Although written from a male perspective, I am certain that women will enjoy this book. In fact, many secular and religious women have commented on it over the years. So has the music world. In 1981, Joan Baez recorded music to the words of Thomas Merton:


      Sweet brother, if I do not sleep
      My eyes are flowers on your tomb
      And if I cannot eat my bread
      My fasts shall live like willows where you died.
      If in the heat I find no water for my thirst,
      My thirst shall turn to springs for you, poor traveler.

      Come, in your labor find a resting place
      And in my sorrows lay your head
      Brother, take my life and bread
      And buy yourself a better bed
      Take my breath and take my death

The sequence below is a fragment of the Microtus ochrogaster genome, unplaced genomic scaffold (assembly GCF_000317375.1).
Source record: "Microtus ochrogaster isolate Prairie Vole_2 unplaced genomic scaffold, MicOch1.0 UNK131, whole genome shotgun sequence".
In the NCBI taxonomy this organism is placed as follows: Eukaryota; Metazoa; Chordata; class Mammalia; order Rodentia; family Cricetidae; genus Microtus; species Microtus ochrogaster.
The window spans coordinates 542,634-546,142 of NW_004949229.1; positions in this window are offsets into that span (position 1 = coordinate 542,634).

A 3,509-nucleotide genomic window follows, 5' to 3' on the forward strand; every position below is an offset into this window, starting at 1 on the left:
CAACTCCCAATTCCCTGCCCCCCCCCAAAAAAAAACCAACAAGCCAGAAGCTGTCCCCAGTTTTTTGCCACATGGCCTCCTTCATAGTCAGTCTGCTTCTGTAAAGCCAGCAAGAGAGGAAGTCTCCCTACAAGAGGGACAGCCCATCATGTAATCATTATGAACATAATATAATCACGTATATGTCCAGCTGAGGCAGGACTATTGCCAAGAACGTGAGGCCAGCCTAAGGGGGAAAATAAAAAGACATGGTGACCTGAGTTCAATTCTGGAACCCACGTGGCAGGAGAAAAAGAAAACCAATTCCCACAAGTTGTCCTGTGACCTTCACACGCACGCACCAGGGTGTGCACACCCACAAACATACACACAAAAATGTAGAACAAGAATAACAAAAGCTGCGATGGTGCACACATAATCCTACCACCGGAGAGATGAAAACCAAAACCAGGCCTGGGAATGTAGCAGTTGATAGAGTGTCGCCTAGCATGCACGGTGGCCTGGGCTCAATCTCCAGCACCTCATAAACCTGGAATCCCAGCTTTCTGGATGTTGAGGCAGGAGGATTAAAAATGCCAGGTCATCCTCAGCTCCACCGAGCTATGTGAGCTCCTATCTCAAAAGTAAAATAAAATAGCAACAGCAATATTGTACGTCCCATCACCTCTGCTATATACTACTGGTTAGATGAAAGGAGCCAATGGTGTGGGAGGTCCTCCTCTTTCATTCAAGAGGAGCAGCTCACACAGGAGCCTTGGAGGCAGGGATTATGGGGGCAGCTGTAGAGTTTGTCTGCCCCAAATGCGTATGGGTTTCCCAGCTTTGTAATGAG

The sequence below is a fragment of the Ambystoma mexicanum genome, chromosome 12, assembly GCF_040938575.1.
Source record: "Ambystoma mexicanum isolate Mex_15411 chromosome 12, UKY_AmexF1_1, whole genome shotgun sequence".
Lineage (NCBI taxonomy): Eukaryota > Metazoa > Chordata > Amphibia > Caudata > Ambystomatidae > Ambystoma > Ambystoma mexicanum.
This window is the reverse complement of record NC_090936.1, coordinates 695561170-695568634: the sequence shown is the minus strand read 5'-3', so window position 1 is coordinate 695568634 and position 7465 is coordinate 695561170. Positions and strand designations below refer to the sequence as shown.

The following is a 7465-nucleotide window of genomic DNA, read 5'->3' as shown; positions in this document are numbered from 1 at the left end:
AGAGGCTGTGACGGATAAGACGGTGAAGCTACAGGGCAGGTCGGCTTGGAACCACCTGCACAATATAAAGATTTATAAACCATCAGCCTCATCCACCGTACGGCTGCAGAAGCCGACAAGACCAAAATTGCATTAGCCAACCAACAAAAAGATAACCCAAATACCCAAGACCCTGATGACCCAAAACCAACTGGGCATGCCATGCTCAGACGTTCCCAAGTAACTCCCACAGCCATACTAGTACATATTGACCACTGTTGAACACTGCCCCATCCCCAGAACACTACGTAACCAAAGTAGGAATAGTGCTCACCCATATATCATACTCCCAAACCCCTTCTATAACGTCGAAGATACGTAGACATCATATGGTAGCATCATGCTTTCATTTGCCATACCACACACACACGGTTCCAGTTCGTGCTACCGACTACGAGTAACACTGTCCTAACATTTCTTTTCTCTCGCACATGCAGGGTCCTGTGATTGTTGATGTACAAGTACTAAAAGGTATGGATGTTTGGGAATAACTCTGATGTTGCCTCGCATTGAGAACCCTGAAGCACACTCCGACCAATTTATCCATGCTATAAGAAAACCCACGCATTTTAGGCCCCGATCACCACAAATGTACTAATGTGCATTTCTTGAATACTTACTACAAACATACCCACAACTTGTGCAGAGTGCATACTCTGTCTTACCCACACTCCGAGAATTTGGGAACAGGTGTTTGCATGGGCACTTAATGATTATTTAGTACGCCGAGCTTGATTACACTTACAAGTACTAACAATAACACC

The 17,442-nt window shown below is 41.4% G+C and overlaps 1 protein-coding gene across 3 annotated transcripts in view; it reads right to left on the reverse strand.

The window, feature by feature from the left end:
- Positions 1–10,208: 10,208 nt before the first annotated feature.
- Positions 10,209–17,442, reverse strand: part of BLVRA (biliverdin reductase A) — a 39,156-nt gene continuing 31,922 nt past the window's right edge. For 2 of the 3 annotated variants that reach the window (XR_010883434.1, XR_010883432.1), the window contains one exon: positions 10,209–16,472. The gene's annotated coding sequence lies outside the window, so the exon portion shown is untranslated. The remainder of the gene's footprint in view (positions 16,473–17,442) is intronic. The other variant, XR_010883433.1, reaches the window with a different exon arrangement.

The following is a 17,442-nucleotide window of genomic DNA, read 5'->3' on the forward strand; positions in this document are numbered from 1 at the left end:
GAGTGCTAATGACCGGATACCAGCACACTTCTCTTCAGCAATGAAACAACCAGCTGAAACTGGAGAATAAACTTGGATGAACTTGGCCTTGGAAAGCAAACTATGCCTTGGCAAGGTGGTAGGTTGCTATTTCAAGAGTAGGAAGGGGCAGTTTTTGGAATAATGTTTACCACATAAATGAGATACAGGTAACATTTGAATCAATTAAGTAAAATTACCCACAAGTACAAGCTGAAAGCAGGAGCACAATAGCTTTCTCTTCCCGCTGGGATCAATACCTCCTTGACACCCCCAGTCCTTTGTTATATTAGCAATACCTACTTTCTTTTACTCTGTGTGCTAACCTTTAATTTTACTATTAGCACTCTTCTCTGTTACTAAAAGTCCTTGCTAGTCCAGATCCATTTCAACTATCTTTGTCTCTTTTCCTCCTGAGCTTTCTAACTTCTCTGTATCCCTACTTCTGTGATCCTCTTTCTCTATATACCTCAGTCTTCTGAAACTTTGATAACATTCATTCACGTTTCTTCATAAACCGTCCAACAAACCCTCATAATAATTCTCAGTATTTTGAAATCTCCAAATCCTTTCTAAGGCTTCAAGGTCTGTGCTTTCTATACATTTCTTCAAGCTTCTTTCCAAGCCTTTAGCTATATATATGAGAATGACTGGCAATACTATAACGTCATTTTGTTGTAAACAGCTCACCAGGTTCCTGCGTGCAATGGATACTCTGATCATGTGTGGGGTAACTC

Buy yourself a better rest beneath the bells of Gethsemani

      When all the men of war are killed
      And flags have fallen into dust
      Your cross and mine will tell men still
      He died on each for both of us
      That we might become the brothers of God
      And learn to know the Christ of burnt men
      And the children are ringing the bells of Gethsemani

      For in the wreckage of your April Christ lies slain
      He weeps in the ruins of my spring
      The money of whose tears shall fall
      Into your weak and friendless hand,
      And buy you back to your own land
      The silence of whose tears shall fall
      Like bells upon your alien tomb
      Hear them and come, they call you home
      And the children are ringing the bells of Gethsemani

      Yes, if they had been there
      They would have taken that crown of thorns from his hair
      And stayed for a while in that place of despair
      Ah, but what do I see, my brother is there